Family remedies

 Cloves, star anise, and cinnamon sticks

Cloves, star anise, and cinnamon sticks

I grew up with the old fashioned grandmother. Nanny grew her own food, raised chickens out back, wore an apron most of the day, hummed old gospel hymns over collard greens and black eyed peas, made dumplins from scratch, and frogs legs on special occasions. 

Culture is critical to one's foundation. It stays with you long after folks pass on, long after the lessons end. 

Maybe it's that I am the oldest grandchild or perhaps because I was the slowest eater ... whatever the reason, of all the things I learned from Nanny, her love of food is what stuck with me. And as I raised my own children, those family recipes brought comfort, healing and a few new twists. Seeing as it is the cold season, I wanted to share one with you.

This concoction came in handy whenever my family came down with sniffles, sore throat, upset stomachs, fever, or chills. Make large batches to hot drink throughout the day, using local and organic ingredients when possible.

3 cinnamon sticks

3 whole cloves

3 whole Chinese* star anise pods

1 piece fresh ginger root (at least 1")

2-4 quarts water

lemon (optional)

honey (optional)

Bring water to a low boil in stainless or glass pot/kettle.

Add cinnamon sticks, cloves, star anise and ginger root.

Turn off heat, cover, and steep for 10-15 minutes. Strain.

Serve alone or with a little raw honey and/or lemon.



  • Potential for regulating blood sugar, lowering cholesterol, and improving memory
  • Improves circulation, lowers risk of infection, and healing to the sinuses.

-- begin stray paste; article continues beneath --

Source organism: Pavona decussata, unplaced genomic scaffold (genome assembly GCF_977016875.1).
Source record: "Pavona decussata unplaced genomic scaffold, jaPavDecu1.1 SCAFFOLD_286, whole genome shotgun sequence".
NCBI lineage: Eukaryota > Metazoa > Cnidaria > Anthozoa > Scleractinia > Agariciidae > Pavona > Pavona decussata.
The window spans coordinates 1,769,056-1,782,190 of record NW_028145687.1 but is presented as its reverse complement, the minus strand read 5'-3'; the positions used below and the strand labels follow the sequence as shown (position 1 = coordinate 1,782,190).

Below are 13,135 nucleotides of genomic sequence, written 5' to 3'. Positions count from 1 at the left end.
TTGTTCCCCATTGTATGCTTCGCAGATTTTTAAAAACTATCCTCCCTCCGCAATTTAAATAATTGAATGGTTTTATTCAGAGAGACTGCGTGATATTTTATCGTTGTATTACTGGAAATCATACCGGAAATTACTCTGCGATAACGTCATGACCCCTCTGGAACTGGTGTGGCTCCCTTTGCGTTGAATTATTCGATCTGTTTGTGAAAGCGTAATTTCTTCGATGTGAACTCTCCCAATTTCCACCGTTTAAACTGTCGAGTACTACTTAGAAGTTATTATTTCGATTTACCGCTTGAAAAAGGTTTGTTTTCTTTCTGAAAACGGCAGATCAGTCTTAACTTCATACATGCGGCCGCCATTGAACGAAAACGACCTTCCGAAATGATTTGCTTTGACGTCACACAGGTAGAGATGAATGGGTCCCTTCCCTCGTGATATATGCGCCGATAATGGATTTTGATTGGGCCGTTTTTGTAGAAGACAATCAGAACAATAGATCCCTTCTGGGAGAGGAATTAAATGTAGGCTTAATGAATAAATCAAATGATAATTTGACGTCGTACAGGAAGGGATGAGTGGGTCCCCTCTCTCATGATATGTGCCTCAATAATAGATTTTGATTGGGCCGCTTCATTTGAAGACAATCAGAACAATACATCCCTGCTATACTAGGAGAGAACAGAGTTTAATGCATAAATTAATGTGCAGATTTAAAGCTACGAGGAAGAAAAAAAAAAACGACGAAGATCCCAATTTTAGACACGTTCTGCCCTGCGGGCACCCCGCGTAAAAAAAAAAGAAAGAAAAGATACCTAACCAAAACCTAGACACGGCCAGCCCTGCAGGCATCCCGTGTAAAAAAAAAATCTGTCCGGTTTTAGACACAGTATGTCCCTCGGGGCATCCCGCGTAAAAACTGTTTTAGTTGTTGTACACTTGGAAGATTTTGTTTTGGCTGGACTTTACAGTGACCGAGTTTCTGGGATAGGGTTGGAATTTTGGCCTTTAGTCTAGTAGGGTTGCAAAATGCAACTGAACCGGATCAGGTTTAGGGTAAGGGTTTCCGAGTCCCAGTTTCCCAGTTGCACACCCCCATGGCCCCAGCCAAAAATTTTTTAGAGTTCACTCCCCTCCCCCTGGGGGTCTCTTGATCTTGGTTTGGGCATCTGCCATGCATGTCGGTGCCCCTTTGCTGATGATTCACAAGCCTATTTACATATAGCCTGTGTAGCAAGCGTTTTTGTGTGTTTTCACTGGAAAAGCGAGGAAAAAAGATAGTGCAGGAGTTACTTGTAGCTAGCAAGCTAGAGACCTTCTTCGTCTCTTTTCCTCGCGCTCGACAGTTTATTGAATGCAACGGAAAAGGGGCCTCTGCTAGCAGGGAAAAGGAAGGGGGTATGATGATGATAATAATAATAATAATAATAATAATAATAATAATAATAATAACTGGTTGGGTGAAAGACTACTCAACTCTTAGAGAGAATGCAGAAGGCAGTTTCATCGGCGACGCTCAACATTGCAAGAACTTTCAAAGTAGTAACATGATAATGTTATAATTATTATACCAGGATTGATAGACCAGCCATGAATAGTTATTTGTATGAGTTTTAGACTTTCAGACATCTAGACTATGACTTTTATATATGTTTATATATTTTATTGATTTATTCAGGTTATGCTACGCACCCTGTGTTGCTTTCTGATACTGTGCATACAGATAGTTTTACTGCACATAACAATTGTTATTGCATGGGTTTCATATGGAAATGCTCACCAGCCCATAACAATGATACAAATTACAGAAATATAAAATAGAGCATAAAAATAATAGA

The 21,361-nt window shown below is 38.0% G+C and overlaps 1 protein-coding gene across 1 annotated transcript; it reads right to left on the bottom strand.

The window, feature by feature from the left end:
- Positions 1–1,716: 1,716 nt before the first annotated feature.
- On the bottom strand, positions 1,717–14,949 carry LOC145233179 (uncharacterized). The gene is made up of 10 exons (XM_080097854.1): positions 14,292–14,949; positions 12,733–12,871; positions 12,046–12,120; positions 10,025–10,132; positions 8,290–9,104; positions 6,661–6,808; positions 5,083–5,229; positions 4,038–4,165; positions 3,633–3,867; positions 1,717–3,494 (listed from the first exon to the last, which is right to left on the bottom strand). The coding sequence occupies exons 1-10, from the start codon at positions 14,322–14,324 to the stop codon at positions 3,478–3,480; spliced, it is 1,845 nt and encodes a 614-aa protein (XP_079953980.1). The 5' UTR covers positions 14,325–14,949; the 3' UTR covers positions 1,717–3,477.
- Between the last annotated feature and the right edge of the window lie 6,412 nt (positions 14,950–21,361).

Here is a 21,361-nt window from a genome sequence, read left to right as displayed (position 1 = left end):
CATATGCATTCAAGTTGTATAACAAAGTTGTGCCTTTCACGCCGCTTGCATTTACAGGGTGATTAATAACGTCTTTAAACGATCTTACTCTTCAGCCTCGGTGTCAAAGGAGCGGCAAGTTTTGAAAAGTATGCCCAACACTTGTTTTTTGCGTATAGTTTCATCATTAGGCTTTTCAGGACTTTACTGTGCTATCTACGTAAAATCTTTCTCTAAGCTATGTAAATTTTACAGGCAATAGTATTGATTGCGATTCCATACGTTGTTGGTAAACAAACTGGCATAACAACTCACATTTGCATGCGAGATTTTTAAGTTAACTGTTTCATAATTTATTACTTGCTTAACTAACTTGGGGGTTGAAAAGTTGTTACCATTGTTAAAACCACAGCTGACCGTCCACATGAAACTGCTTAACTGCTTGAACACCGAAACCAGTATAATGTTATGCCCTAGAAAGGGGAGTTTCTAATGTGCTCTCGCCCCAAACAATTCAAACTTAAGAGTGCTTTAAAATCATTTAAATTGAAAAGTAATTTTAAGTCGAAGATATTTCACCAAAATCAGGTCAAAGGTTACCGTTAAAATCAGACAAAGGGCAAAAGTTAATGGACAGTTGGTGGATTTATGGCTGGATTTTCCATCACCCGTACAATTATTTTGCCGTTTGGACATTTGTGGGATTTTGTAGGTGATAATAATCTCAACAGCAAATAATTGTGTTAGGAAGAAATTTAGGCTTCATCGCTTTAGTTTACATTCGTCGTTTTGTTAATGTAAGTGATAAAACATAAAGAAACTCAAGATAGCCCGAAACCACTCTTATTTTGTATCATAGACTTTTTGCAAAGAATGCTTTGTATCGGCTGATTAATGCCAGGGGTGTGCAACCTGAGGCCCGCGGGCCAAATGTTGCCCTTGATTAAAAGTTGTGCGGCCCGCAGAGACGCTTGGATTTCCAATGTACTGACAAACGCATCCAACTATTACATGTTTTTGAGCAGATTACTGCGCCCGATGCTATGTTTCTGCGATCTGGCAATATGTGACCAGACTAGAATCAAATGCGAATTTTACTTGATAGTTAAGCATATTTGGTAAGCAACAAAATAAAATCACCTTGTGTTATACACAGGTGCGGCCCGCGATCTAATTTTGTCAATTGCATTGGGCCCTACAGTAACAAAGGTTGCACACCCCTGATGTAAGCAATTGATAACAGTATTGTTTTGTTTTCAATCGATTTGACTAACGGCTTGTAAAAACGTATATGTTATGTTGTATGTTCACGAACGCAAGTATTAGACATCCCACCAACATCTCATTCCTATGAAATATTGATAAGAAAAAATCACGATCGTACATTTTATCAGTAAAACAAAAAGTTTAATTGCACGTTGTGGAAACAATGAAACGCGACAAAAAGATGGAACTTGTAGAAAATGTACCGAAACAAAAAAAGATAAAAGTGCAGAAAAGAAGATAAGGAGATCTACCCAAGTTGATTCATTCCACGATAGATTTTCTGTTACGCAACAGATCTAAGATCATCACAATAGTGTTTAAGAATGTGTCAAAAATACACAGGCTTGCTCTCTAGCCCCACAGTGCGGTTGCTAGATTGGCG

• Increases digestion
  • Excellent source of potassium, iron, calcium, magnesium, zinc, manganese, vitamin A, and niacin


  • Warming and soothing
  • Antispasmodic properties help to relieve coughing
  • Useful at relieving indigestion, nausea, constipation, diarrhea and vomiting
  • Helps regulate heart rate and blood pressure
  • Great source of manganese, vitamin C, potassium, selenium, calcium, fiber, vitamins A, C, B1, B6 and K

Star Anise (Illicium verum)

*CAUTION: Japanese star anise (Illicium anisatum) is highly poisonous!*

  • Energy building
  • Immune system strengthener
  • Relieves respiratory pain and cough
  • An important ingredient in Tamiflu
  • Good source of calcium, iron, zinc, manganese, magnesium, copper, vitamins A and C

Ginger root

  • Settles the stomach
  • Relieves nausea and vomiting
  • Promotes healthy sweating
  • GRAS to use during pregnancy
  • Good source of magnesium, B6, potassium and copper

Another word on avocados

Every time I go food shopping I'm tempted to buy avocados to add to salads, accompany beans, make guacamole, or mixed with lime juice and salt atop corn thins. The body loves all the healthy fats and fiber in avocados too. In fact, in people with mildly elevated cholesterol levels, the monounsaturated fats in avocados have been found to lower LDL (bad fats) and raise HDLs (good fats).

Between the versatility and health benefits of avocados, who can buy just one? Certainly not me!

Unfortunately, if you don't eat them fast enough, they go bad. And refrigeration doesn't really help. So, my dilemma became what to do with really ripe avocados. Inadvertently, I found a solution: pudding. Yes, pudding ... made from avocados. 

Of all the recipes I tried, Louisa Shafia's 5-Minute Carob Pudding (get the printed recipe here) has become my favorite for the following reasons:

  • It's vegan - no dairy or eggs
  • It uses carob instead of chocolate (which I can't have)
  • Avocados + Carob = Super Nutrients
  • It requires minimal and natural ingredients
  • It makes two satisfying servings
  • It refrigerates nicely for the next day
  • Clean up is a cinch
  • The resulting texture and flavor are enjoyable
  • And most importantly, it is quick, healthy and delicious!

Here's how mine came out ...

 Image: Avo-Pudding by  Aqiylah Collins . All rights reserved.

Image: Avo-Pudding by Aqiylah Collins. All rights reserved.

Let's face it, when you want dessert, you want it right then, not in 30 minutes, but now! Although Shafia's recipe claims to take 5 minutes, I find that to be true once you have all of the ingredients assembled and measured out. So in reality it's more like 10 minutes, which is still a short time to satisfy a craving for something decadent ... and healthy!

Image: Avocado FruitnFoiliage by Geographer is used here with permissions granted under the Creative Commons Attribution 1.0 Generic license